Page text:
My mother clenched her fists and cast up her eyes at this fecklessness. Nom de Dieu! When she saw someone suffering, she couldn’t abide it. She wanted to stop the suffering. It hurt her too much. Sometimes you had to drown kittens, if there were too many of them. Sometimes it was right a child died at birth, if he’d been born unfit in some way. Sometimes you just had to admit defeat with yellowing pot-plants and tip them into the dustbin. What could be done with Jeanne?
I felt obliged to visit my old schoolmate. The following morning, leaving Hubert with my mother, I wrapped up well in my fur coat, a woollen hat and scarf, and made for the Nérins’ flat in the lower town. I walked briskly through chilly mist down towards the smithy, the river. I told myself: just get it over with.
The ugly tenements rose up around me. Rusty window-frames, broken panes patched with cardboard or tin, paint peeling off doors. I wasn’t too happy to have to go into such a poor district, nor to have to be near Jeanne. Thinking about her made me itch, as though she were a flea biting me. She was like a flake of skin I longed to dislodge. I didn’t want to be seen entering her flat, even though I was on an errand of charity. At the same time I felt a sort of fascination: how would she behave?
Madame Nérin opened the door. Thank God you’ve come. She had on her coat and hat. She pulled me inside the brown-painted entry. Quick, quick. Jeanne’s waters have just broken. Stay with Jeanne, will you, while I go to fetch the midwife?
How familiarly she spoke to me in her urgency. She called me tu: I felt quite put out. She took no notice but banged out, and I went into the bedroom.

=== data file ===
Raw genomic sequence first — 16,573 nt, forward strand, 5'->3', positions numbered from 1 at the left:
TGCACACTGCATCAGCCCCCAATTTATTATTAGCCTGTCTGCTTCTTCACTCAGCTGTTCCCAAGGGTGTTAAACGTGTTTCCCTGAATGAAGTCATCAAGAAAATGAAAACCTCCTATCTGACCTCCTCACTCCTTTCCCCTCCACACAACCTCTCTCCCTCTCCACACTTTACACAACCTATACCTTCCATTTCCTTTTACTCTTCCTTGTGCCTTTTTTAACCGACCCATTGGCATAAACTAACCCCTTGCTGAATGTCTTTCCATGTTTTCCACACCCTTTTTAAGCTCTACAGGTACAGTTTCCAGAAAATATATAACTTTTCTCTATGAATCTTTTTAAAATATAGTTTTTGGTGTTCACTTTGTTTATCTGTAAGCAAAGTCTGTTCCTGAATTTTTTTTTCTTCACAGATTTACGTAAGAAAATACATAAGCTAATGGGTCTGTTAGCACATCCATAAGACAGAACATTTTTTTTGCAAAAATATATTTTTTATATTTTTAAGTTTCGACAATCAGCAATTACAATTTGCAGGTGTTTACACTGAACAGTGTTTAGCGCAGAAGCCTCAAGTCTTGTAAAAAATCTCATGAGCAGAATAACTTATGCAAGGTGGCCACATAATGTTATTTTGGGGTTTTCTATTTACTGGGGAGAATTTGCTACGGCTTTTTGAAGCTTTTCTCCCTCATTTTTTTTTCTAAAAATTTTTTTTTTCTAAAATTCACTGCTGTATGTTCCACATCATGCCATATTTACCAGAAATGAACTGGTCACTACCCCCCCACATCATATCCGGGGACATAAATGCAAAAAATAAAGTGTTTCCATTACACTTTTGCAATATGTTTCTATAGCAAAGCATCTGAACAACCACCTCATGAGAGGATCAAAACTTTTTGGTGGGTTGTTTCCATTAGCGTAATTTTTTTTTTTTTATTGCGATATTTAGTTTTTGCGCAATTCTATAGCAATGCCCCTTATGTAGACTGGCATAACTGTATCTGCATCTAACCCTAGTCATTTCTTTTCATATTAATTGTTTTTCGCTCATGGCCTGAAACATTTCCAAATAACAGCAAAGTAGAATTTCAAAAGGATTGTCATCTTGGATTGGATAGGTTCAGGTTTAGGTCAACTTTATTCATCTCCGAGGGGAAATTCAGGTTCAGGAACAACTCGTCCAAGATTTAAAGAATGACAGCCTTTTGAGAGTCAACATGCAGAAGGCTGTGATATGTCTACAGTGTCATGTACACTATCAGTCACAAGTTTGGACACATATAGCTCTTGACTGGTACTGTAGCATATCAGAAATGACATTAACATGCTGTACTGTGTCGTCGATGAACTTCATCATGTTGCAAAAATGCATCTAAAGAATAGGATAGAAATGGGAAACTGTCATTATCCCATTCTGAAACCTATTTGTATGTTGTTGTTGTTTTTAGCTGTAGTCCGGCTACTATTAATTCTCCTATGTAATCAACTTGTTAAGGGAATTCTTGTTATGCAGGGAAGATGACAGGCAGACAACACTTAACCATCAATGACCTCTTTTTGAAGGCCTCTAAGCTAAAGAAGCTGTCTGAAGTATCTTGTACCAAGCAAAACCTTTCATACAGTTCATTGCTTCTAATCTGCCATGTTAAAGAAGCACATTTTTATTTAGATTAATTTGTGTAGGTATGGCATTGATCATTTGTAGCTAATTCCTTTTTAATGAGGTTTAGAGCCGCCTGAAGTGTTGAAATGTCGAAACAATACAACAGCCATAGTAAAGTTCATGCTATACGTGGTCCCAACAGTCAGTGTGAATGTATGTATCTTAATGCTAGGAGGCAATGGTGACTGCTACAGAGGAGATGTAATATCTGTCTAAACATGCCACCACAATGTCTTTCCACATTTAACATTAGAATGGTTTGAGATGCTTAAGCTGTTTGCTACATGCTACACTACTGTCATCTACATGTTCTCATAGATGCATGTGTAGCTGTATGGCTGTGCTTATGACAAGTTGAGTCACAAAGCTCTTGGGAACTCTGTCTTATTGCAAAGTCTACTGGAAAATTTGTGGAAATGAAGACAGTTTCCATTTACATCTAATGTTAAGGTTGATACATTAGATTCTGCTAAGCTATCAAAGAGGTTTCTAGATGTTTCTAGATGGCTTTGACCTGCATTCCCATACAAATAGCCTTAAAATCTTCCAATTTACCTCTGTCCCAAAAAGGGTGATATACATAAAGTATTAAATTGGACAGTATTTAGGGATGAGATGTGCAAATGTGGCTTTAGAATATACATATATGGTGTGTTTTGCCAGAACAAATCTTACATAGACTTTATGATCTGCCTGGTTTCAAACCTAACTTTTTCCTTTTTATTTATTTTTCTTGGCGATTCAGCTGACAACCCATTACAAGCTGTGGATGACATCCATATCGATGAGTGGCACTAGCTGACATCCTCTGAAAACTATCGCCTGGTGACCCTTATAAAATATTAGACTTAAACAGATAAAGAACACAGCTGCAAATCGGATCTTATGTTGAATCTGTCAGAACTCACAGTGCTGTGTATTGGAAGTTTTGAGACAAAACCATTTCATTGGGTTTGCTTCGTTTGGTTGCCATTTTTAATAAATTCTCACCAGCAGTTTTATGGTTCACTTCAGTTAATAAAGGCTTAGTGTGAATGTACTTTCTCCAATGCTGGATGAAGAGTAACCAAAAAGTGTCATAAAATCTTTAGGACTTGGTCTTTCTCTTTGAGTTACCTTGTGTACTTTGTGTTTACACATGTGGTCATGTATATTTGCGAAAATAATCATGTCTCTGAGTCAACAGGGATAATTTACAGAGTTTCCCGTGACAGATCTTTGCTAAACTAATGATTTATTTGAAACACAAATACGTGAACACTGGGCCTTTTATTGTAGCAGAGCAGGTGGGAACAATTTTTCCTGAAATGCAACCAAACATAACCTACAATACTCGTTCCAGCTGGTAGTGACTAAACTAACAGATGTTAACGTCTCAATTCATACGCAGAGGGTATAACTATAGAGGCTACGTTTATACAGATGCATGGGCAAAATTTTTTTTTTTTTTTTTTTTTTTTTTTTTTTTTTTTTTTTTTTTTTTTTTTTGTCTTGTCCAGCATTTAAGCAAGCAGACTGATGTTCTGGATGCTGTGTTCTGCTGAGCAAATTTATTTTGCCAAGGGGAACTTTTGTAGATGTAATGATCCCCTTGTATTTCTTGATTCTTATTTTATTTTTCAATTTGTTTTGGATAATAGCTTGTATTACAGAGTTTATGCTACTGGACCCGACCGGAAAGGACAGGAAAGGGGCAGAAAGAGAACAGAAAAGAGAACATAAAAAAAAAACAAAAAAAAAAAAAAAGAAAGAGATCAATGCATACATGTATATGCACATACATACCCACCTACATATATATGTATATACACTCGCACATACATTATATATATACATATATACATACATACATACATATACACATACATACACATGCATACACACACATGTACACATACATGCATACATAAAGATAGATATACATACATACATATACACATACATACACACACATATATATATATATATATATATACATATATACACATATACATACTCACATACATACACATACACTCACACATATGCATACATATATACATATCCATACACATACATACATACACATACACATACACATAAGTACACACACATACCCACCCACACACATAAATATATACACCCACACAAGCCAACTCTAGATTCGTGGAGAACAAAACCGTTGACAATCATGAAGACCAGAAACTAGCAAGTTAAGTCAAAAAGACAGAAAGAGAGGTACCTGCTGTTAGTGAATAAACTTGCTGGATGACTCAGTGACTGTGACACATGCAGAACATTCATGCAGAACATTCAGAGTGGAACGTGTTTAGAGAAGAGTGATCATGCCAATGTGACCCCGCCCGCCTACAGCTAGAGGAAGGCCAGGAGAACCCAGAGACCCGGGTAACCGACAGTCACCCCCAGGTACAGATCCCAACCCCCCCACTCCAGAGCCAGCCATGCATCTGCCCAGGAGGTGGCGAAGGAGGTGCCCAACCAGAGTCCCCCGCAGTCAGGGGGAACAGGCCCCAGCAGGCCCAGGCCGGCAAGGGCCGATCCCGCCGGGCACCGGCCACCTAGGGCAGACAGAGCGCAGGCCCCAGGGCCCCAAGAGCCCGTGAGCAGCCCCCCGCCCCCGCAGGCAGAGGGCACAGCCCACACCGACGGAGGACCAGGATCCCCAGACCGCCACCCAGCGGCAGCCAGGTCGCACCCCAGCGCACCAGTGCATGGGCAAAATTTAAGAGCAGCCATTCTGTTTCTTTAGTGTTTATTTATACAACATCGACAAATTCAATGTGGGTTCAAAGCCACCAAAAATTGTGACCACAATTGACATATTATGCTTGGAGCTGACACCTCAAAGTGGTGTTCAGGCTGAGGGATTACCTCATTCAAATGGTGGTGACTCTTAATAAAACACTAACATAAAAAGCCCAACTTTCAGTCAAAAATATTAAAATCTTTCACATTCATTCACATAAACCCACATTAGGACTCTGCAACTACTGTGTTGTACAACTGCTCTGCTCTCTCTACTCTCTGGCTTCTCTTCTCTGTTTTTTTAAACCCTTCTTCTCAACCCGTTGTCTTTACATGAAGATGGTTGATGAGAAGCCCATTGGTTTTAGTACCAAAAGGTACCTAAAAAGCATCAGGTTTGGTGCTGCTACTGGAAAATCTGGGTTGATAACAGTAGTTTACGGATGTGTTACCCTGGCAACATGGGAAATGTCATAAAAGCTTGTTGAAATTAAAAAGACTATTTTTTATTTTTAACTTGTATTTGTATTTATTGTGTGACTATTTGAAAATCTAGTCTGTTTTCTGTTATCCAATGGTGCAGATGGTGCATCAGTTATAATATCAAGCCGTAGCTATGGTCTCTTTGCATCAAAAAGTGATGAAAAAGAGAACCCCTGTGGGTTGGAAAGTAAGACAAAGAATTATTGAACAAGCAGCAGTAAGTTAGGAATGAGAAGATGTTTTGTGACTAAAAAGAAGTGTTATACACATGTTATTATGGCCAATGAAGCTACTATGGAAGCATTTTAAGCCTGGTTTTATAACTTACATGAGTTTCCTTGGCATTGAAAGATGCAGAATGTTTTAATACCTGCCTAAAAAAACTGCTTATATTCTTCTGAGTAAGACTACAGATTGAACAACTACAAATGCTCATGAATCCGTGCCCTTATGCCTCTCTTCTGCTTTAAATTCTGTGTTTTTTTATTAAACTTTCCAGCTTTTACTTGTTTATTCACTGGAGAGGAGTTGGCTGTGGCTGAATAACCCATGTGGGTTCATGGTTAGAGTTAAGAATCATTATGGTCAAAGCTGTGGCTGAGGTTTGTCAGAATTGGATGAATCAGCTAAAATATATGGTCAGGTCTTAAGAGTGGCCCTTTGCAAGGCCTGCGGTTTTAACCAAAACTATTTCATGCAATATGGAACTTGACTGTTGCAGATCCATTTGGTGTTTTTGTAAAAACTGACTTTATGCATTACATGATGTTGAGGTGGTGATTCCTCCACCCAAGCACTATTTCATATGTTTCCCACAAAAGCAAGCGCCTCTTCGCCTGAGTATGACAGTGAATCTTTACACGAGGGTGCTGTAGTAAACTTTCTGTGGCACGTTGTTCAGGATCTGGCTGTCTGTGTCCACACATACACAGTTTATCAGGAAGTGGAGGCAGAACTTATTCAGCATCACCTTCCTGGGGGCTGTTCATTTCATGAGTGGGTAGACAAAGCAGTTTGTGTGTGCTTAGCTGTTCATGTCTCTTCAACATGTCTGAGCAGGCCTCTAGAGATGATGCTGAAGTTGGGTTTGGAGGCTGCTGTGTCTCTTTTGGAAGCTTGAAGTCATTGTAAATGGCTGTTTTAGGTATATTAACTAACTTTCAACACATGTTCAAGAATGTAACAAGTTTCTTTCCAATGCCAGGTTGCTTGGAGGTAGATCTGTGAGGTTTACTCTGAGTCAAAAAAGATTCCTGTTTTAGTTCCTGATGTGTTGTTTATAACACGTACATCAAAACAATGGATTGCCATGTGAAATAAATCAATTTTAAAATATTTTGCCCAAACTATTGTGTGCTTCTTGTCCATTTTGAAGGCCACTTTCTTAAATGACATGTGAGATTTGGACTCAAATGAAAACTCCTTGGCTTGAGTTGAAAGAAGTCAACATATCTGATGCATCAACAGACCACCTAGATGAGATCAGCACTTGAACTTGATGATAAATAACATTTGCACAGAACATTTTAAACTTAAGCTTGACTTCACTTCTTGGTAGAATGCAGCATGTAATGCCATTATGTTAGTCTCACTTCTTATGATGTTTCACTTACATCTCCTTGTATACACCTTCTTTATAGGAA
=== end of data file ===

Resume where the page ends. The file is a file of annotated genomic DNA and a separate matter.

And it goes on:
Light filtered under the lowered dark red blind. The poky little room smelled newly scrubbed. Cold air and cold bleach. Brown walls and brown floor. Little furniture: two iron beds, a chair, a chest of drawers. Jeanne without her gaudy make-up looked like a brown mouse. Sweating. Biting down on her lip with her little white teeth. I stood at the end of her bed. When she whimpered I flinched. I tried to be kind. I told her to keep her courage up. I felt frightened, being here with her all alone, having this unwanted responsibility forced upon me, and so I became the soldier self
Giving birth is a lonely business. The nuns in the maternity clinic had been brisk, not kind. No one had comforted me. In the labour ward I was just left alone to get on with it for a night and a day. No visitors allowed. When I went in, my mother signed a cross on my forehead. Be brave! Then she left. I wanted to run after her but was felled by a pain. A nun gave me an enema and shaved me. I remember the shiny metal rails around the bed and the pale green lino floor, polished so clean they hurt. Steel rods everywhere, inside me and outside. Finally I tore apart and exploded. I felt I made a terrible mess. I didn’t dare look. The baby existed outside me. The nuns whisked him off. To clean him up.